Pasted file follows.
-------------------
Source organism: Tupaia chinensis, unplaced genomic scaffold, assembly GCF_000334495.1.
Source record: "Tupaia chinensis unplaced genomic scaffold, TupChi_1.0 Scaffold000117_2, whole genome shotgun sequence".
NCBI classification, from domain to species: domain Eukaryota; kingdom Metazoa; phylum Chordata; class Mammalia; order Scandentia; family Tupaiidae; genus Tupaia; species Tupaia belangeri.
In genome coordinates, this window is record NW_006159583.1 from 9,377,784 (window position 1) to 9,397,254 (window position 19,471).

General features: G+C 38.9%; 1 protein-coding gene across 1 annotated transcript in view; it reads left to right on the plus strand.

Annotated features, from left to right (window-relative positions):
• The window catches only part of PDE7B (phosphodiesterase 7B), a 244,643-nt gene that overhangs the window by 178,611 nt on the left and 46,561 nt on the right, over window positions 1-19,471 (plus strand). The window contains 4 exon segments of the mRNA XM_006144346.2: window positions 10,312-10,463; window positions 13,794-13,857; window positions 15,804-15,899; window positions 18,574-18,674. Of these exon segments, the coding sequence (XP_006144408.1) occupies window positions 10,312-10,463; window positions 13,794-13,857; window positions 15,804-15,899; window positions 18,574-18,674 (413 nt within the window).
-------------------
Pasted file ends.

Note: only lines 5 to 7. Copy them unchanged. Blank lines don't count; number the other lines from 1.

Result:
General features: G+C 38.9%; 1 protein-coding gene across 1 annotated transcript in view; it reads left to right on the plus strand.

Annotated features, from left to right (window-relative positions):
• The window catches only part of PDE7B (phosphodiesterase 7B), a 244,643-nt gene that overhangs the window by 178,611 nt on the left and 46,561 nt on the right, over window positions 1-19,471 (plus strand). The window contains 4 exon segments of the mRNA XM_006144346.2: window positions 10,312-10,463; window positions 13,794-13,857; window positions 15,804-15,899; window positions 18,574-18,674. Of these exon segments, the coding sequence (XP_006144408.1) occupies window positions 10,312-10,463; window positions 13,794-13,857; window positions 15,804-15,899; window positions 18,574-18,674 (413 nt within the window).